When one Phillips isn’t enough. Recorded in between years as Stefan would say, Max invites his brother Thayer and his father Fred on to join in an end of year discussion with our new semi regular co-host Stefan Gotteswinter! In this episode we talk about:
Fred’s shop that Thayer works out of. Fred has a really nice Rockwell mill (one of our all time home shop favourites) and a Southbend Heavy 13.
We talk about gunsmithing in the United States, Germany and Canada
Live free or die!
CAD and Stefan’s embrace of Autodesk Fusion.
Stefan machined some really nice Torx screws using his Deckel pantograph.
Justin is busy making Christmas presents.
Stefan wants to get a CNC lathe in 2018.
Max is hoping to finish his Trent pinion mill.
Both Max and Justin are hoping to get back to semi regular posting on Youtube.
And finally cars. Max is hoping to get some German iron.
I’m sure every wife feels it. The pang of guilt when we say “no” to our husbands. It happened to me the other night, as Justin and I were laying in bed. He rolled to his side, and looked at me with hopeful, almost expectant eyes. A gentle smile was on his lips. After he’d asked the question, I sighed and closed my eyes as the wave of guilt washed over me. “I’m sorry,” I said, “but I don’t think now is the right time to buy another machine tool for the shop.”
I could tell he was disappointed, so I tried valiantly to support my response with reason so I didn’t appear too callous. I reminded him that in the past 10 months, he’d purchased a Schaublin lathe, a Craftex mill, and a surface grinder, not to mention the various tooling additions needed to operate them. He’d also been generously gifted a tool and cutter grinder, and while that hadn’t cost any money, the time to drag these machines home and set them up for use was more than a small investment of precious hours. I also suggested that the point of owning these machines was not offer them a humble home in our garage, but rather to make something with them.
As Justin conceded that I might have a small point to support my argument, I opened my eyes. Surprised to see him getting dressed, I asked where he was going. “To make some chips,” he replied, as though it should be obvious. “These machines had better start earning their keep.”
If you listen to the podcast you already know that I purchased a Rong Fu Mill Drill. While some people have issues with the round column, the mill drill is a significant step up in machine capacity and machining performance when compared to the X2 mini mill.
For those unfamiliar, the Rong Fu Mill Drill looks to be a heavily modified drill press. There are several size variations, but most utilize a R8 tapered spindle with provisions for a draw bar. The dovetail table has a relatively large travel of about 450 mm (over 17″) and 200 mm (just under 8″).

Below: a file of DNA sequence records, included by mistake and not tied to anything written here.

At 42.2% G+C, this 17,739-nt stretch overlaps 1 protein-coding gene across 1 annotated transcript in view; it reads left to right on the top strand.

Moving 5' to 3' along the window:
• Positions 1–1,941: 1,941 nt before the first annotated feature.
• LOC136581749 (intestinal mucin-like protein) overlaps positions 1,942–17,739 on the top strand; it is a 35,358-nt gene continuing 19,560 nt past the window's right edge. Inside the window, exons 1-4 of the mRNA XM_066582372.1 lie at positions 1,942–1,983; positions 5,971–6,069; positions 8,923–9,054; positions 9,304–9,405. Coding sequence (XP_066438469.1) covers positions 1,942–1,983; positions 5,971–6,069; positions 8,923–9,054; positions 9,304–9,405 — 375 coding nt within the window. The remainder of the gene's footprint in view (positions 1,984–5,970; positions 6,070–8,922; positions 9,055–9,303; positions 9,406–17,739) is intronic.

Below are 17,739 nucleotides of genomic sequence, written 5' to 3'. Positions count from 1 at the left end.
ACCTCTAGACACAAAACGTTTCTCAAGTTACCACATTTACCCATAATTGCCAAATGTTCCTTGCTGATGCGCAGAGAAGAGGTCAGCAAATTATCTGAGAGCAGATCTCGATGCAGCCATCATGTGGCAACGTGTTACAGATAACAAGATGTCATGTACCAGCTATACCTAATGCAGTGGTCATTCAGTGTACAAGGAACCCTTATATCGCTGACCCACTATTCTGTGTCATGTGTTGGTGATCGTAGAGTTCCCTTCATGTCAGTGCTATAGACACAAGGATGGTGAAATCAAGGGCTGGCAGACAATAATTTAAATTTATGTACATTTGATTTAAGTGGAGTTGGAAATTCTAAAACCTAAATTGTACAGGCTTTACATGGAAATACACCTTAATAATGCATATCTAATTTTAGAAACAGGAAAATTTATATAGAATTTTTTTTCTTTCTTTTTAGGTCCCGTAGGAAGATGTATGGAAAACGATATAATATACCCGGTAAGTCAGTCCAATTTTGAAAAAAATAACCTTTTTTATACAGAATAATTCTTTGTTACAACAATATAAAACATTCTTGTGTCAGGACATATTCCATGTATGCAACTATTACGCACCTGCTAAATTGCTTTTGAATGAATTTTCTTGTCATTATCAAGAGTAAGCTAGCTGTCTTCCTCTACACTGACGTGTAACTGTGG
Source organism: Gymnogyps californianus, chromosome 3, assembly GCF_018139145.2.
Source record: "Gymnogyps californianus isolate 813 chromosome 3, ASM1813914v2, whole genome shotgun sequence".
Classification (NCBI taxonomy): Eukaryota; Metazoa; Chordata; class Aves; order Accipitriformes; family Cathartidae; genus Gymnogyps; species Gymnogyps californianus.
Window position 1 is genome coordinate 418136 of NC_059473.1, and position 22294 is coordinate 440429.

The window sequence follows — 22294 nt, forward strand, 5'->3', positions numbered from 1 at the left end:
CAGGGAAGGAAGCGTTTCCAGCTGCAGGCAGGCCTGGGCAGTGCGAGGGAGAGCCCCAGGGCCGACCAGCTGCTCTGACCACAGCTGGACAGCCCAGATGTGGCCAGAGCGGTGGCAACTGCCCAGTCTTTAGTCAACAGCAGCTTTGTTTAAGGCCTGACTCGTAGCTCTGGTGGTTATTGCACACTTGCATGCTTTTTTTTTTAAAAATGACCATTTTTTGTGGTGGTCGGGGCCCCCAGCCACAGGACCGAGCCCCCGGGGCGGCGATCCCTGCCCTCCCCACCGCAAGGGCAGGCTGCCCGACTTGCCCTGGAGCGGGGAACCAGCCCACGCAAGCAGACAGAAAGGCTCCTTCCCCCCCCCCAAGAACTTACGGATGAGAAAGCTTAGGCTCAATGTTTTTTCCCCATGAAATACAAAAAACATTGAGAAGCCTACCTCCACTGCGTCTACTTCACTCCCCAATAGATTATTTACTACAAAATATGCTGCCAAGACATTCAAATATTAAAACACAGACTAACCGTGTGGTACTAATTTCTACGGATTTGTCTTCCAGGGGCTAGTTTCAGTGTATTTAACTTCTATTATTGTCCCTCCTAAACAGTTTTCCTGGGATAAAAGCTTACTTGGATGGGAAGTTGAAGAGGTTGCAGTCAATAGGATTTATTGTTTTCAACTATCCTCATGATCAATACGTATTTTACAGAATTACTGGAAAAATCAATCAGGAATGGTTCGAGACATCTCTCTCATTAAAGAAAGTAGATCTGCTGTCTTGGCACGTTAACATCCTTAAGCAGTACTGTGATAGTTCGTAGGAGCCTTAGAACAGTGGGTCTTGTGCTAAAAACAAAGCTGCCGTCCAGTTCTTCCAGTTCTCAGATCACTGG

While there is much debate on the origins of the Taiwanese mill drills that started showing up in the 1970s, the most probable explanation is they are simply rather crude copies of the Fehlmann mill drill machines. Fehlmann is a Swiss machine tool manufacturer and they still build a number of mill drill machines, although I suspect you if have to ask the price you cannot afford them. Besides the very similar appearance, the main reason I think the Rong Fu mill drills are copies of the Fehlmann is primarily because of the tapered gibs on the Rong Fu table. Fehlmann being a Swiss machine tool company in and of itself is another telling reason why they were copied.
Round column mills are not just limited to two companies. Emco also manufactured several round column mills around the same time as Rong Fu started. A German company also manufactured a nice home shop mill drill branded as Ixion around the same time or slightly before the Rong Fus started flooding the home shop market.
The Rong Fu mill drill I purchased came with the typical flimsy tuna can stand that is oh so common on import machine tools. I did not purchase the machine new and the previous owner was selling the stand with it, otherwise I would have passed on the stand and just built one. Initially I was going to weld up a new stand out of 2×2 steel tubing, but then I thought could I just dump a bunch of concrete in the bottom and kill 2 birds with one stone; adding weight and rigidity? That and I find concrete a very useful engineering material in the home shop from previous antics.
And that’s exactly what I did. For less than $75 and one day’s home shop work, which is less than what the material alone would have cost for a tubing stand, I now have a rigid machine tool stand.
I’ll be posting further on the mill drill as I use it, but so far it has been a great addition to the shop.
In this episode Max and Justin decide to prognosticate about what the home machining shop of the future looks like. 50 or 100 years down the road is it going to be full of modified CNC machines, or will the electronics on those machines render them scrap and only the old school manual machines still be in use? We talk about
Max’s sea foam green stamping fixture
Max is working on a new TV stand for the house
Justin finished his tailstock tap and die holder
A new mill drill for Justin’s shop. Did he make the Rong choice?
The Dodge Omni and Shelby GLHS
Do all VW owners hate Honda owners?
Max’s hatred for all things Digifant
Motivated millennials: will they keep CNC machines going?
Are we living in an golden era for home shop machining?